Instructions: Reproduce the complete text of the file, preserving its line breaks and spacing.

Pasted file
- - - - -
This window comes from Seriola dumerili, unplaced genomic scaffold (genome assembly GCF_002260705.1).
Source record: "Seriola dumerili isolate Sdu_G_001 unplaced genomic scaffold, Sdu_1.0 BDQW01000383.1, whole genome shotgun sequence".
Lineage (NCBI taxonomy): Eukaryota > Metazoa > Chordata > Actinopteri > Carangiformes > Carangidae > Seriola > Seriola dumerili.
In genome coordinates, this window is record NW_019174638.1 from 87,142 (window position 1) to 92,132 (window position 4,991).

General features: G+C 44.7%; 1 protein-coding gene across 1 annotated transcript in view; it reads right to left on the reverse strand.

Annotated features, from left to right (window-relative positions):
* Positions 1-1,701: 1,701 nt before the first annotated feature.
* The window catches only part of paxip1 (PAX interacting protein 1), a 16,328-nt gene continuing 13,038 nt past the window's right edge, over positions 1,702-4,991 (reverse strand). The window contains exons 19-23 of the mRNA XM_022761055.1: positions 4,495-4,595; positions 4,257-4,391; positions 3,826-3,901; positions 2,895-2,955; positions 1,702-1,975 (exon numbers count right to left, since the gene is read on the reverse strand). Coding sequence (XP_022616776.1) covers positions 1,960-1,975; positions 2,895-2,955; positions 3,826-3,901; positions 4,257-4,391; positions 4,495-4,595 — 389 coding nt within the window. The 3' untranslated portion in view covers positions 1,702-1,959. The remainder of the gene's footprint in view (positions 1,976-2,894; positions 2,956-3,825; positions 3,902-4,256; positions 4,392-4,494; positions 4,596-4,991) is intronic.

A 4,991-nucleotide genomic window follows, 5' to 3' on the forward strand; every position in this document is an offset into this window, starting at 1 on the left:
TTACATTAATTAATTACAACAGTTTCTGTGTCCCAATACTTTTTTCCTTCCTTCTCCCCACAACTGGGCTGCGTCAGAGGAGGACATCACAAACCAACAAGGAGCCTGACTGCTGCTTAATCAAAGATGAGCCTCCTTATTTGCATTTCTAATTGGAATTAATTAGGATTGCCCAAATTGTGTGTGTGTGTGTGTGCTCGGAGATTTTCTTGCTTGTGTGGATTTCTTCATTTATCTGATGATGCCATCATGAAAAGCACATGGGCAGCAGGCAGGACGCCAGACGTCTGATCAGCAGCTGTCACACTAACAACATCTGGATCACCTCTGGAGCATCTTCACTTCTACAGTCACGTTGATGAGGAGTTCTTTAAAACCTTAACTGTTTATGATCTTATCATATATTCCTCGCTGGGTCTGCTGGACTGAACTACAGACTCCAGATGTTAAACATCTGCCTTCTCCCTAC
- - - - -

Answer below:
This window comes from Seriola dumerili, unplaced genomic scaffold (genome assembly GCF_002260705.1).
Source record: "Seriola dumerili isolate Sdu_G_001 unplaced genomic scaffold, Sdu_1.0 BDQW01000383.1, whole genome shotgun sequence".
Lineage (NCBI taxonomy): Eukaryota > Metazoa > Chordata > Actinopteri > Carangiformes > Carangidae > Seriola > Seriola dumerili.
In genome coordinates, this window is record NW_019174638.1 from 87,142 (window position 1) to 92,132 (window position 4,991).

General features: G+C 44.7%; 1 protein-coding gene across 1 annotated transcript in view; it reads right to left on the reverse strand.

Annotated features, from left to right (window-relative positions):
* Positions 1-1,701: 1,701 nt before the first annotated feature.
* The window catches only part of paxip1 (PAX interacting protein 1), a 16,328-nt gene continuing 13,038 nt past the window's right edge, over positions 1,702-4,991 (reverse strand). The window contains exons 19-23 of the mRNA XM_022761055.1: positions 4,495-4,595; positions 4,257-4,391; positions 3,826-3,901; positions 2,895-2,955; positions 1,702-1,975 (exon numbers count right to left, since the gene is read on the reverse strand). Coding sequence (XP_022616776.1) covers positions 1,960-1,975; positions 2,895-2,955; positions 3,826-3,901; positions 4,257-4,391; positions 4,495-4,595 — 389 coding nt within the window. The 3' untranslated portion in view covers positions 1,702-1,959. The remainder of the gene's footprint in view (positions 1,976-2,894; positions 2,956-3,825; positions 3,902-4,256; positions 4,392-4,494; positions 4,596-4,991) is intronic.

A 4,991-nucleotide genomic window follows, 5' to 3' on the forward strand; every position in this document is an offset into this window, starting at 1 on the left:
TTACATTAATTAATTACAACAGTTTCTGTGTCCCAATACTTTTTTCCTTCCTTCTCCCCACAACTGGGCTGCGTCAGAGGAGGACATCACAAACCAACAAGGAGCCTGACTGCTGCTTAATCAAAGATGAGCCTCCTTATTTGCATTTCTAATTGGAATTAATTAGGATTGCCCAAATTGTGTGTGTGTGTGTGTGCTCGGAGATTTTCTTGCTTGTGTGGATTTCTTCATTTATCTGATGATGCCATCATGAAAAGCACATGGGCAGCAGGCAGGACGCCAGACGTCTGATCAGCAGCTGTCACACTAACAACATCTGGATCACCTCTGGAGCATCTTCACTTCTACAGTCACGTTGATGAGGAGTTCTTTAAAACCTTAACTGTTTATGATCTTATCATATATTCCTCGCTGGGTCTGCTGGACTGAACTACAGACTCCAGATGTTAAACATCTGCCTTCTCCCTAC